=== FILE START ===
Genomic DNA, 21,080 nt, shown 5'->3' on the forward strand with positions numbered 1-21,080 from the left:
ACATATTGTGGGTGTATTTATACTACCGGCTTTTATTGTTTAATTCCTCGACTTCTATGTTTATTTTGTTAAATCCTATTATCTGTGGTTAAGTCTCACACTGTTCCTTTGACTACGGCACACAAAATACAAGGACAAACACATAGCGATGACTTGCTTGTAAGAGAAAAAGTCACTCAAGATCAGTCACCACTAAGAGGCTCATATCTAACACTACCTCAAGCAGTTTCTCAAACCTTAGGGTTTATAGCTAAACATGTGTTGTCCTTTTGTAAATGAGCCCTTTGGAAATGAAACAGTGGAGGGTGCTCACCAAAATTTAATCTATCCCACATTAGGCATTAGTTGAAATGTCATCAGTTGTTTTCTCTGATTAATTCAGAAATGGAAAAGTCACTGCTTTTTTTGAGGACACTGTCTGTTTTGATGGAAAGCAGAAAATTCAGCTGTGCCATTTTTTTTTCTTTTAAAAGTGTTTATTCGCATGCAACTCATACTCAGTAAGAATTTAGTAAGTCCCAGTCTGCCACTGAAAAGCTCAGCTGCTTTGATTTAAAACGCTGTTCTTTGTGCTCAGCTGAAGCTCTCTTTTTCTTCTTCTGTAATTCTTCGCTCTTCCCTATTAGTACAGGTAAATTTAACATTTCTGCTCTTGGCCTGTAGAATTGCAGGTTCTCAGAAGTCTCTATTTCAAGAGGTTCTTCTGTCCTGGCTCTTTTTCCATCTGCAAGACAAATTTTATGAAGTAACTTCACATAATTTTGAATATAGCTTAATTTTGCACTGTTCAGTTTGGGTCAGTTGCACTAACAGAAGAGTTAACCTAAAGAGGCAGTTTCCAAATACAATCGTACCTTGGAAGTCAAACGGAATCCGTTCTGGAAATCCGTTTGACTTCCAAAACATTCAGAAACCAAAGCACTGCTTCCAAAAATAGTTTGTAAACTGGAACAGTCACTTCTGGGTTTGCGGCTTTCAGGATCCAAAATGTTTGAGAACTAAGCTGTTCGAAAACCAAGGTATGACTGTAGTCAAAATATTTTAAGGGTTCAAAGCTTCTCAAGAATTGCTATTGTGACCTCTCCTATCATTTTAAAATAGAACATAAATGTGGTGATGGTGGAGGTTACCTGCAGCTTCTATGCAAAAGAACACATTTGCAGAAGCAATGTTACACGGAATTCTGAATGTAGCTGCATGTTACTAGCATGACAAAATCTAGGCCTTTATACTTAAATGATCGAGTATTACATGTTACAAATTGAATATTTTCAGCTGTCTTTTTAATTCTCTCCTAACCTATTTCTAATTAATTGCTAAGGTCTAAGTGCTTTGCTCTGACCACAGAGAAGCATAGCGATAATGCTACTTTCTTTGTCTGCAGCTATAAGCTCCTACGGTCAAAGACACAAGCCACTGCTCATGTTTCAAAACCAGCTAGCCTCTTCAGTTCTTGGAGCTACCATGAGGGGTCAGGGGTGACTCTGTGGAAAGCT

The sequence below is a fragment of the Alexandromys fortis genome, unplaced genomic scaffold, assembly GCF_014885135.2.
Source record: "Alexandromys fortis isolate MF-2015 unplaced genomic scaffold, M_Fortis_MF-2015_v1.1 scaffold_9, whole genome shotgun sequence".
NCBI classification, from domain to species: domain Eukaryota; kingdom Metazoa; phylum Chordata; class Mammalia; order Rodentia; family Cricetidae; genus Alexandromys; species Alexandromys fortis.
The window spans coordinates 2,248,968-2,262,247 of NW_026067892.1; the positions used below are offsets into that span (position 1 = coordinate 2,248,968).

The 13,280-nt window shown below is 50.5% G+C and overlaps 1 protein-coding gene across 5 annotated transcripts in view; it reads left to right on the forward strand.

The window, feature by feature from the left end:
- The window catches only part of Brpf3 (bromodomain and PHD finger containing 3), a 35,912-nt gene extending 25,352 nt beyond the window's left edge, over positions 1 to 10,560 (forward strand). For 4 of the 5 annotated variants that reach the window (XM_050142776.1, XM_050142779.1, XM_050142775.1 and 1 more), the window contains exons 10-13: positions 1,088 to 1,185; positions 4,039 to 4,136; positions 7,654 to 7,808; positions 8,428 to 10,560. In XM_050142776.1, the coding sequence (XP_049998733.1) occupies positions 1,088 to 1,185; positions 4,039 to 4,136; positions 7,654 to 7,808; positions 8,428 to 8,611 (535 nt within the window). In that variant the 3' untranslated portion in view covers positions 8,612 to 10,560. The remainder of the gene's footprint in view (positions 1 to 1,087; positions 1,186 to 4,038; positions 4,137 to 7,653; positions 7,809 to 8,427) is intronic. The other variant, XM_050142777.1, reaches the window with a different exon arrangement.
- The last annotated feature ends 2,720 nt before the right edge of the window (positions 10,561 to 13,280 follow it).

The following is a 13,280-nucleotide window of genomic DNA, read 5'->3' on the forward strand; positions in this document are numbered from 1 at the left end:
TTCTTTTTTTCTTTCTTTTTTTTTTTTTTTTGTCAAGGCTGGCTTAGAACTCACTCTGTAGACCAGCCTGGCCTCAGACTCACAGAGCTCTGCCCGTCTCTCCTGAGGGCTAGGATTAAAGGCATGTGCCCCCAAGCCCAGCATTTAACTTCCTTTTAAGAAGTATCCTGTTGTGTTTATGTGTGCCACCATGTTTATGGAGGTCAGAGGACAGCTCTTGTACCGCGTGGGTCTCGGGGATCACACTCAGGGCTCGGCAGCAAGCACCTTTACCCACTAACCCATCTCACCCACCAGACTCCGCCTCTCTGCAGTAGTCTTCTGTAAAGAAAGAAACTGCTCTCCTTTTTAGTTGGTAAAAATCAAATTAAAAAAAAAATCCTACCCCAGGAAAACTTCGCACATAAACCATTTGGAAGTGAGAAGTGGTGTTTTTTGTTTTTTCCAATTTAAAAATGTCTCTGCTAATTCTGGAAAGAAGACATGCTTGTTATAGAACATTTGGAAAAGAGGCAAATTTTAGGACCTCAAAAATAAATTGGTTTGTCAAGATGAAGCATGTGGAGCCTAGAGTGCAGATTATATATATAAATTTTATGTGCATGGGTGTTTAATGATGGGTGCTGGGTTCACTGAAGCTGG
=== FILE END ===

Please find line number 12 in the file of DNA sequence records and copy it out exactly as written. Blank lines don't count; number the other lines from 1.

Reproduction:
TTCTTTTTTTCTTTCTTTTTTTTTTTTTTTTGTCAAGGCTGGCTTAGAACTCACTCTGTAGACCAGCCTGGCCTCAGACTCACAGAGCTCTGCCCGTCTCTCCTGAGGGCTAGGATTAAAGGCATGTGCCCCCAAGCCCAGCATTTAACTTCCTTTTAAGAAGTATCCTGTTGTGTTTATGTGTGCCACCATGTTTATGGAGGTCAGAGGACAGCTCTTGTACCGCGTGGGTCTCGGGGATCACACTCAGGGCTCGGCAGCAAGCACCTTTACCCACTAACCCATCTCACCCACCAGACTCCGCCTCTCTGCAGTAGTCTTCTGTAAAGAAAGAAACTGCTCTCCTTTTTAGTTGGTAAAAATCAAATTAAAAAAAAAATCCTACCCCAGGAAAACTTCGCACATAAACCATTTGGAAGTGAGAAGTGGTGTTTTTTGTTTTTTCCAATTTAAAAATGTCTCTGCTAATTCTGGAAAGAAGACATGCTTGTTATAGAACATTTGGAAAAGAGGCAAATTTTAGGACCTCAAAAATAAATTGGTTTGTCAAGATGAAGCATGTGGAGCCTAGAGTGCAGATTATATATATAAATTTTATGTGCATGGGTGTTTAATGATGGGTGCTGGGTTCACTGAAGCTGG